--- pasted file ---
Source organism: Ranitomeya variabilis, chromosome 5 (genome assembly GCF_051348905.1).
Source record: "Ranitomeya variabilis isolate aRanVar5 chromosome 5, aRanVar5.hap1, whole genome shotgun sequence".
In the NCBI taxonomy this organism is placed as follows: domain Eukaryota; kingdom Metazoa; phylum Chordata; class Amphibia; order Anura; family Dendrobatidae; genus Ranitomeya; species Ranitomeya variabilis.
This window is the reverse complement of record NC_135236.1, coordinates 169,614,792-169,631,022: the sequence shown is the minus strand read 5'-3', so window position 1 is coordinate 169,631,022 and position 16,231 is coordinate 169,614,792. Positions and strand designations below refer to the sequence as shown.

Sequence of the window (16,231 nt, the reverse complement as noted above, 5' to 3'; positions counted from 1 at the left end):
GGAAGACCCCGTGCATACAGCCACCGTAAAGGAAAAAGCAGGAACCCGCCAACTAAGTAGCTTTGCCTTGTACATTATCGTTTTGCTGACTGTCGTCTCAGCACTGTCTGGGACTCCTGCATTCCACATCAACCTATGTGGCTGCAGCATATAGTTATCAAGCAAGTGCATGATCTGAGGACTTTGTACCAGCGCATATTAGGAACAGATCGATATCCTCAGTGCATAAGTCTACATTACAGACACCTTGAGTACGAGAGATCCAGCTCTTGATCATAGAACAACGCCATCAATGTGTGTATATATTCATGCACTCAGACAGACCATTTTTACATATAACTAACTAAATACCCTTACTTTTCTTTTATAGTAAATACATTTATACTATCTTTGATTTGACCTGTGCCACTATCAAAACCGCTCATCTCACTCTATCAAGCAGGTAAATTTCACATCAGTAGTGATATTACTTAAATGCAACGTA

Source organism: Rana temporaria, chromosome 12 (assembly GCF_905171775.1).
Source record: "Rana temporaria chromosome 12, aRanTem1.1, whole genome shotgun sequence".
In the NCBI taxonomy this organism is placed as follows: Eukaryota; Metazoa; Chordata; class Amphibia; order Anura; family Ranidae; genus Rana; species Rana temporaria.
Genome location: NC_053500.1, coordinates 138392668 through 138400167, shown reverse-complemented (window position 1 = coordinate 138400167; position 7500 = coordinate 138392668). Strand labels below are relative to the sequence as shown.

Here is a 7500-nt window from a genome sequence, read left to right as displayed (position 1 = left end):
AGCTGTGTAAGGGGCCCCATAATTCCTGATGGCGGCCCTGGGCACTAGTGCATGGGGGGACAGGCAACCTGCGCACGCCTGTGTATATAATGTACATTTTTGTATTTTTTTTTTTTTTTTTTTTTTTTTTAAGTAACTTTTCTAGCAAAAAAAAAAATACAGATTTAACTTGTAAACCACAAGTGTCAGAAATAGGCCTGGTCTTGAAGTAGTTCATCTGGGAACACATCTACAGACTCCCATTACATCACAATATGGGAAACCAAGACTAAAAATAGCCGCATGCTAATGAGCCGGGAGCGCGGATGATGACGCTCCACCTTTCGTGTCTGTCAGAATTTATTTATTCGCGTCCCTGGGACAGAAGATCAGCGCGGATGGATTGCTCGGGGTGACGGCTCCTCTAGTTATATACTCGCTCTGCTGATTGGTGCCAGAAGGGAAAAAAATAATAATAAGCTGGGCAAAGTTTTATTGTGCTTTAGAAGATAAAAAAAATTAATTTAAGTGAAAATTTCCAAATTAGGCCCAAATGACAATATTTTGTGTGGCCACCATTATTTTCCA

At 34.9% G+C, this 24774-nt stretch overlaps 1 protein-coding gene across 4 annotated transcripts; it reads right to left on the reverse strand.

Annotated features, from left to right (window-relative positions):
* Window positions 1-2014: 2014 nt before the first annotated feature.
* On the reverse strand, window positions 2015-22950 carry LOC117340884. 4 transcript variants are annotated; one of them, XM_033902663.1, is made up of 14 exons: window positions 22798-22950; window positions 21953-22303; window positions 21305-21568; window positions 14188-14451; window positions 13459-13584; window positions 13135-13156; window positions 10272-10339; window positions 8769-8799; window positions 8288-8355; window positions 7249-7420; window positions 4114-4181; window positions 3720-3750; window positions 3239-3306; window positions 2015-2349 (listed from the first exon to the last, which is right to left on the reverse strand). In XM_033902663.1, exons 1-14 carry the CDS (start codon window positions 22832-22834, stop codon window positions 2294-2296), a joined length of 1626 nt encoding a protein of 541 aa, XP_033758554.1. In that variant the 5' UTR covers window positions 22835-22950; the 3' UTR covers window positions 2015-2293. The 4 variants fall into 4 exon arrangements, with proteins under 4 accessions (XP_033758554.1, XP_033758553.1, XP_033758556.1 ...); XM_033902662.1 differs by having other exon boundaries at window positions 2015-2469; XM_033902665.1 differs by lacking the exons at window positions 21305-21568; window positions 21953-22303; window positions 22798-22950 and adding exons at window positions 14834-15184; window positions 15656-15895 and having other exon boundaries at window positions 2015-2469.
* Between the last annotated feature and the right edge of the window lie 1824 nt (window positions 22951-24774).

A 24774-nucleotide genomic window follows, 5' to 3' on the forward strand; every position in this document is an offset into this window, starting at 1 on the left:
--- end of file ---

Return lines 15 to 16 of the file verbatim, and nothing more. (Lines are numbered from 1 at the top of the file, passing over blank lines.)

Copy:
* Window positions 1-2014: 2014 nt before the first annotated feature.
* On the reverse strand, window positions 2015-22950 carry LOC117340884. 4 transcript variants are annotated; one of them, XM_033902663.1, is made up of 14 exons: window positions 22798-22950; window positions 21953-22303; window positions 21305-21568; window positions 14188-14451; window positions 13459-13584; window positions 13135-13156; window positions 10272-10339; window positions 8769-8799; window positions 8288-8355; window positions 7249-7420; window positions 4114-4181; window positions 3720-3750; window positions 3239-3306; window positions 2015-2349 (listed from the first exon to the last, which is right to left on the reverse strand). In XM_033902663.1, exons 1-14 carry the CDS (start codon window positions 22832-22834, stop codon window positions 2294-2296), a joined length of 1626 nt encoding a protein of 541 aa, XP_033758554.1. In that variant the 5' UTR covers window positions 22835-22950; the 3' UTR covers window positions 2015-2293. The 4 variants fall into 4 exon arrangements, with proteins under 4 accessions (XP_033758554.1, XP_033758553.1, XP_033758556.1 ...); XM_033902662.1 differs by having other exon boundaries at window positions 2015-2469; XM_033902665.1 differs by lacking the exons at window positions 21305-21568; window positions 21953-22303; window positions 22798-22950 and adding exons at window positions 14834-15184; window positions 15656-15895 and having other exon boundaries at window positions 2015-2469.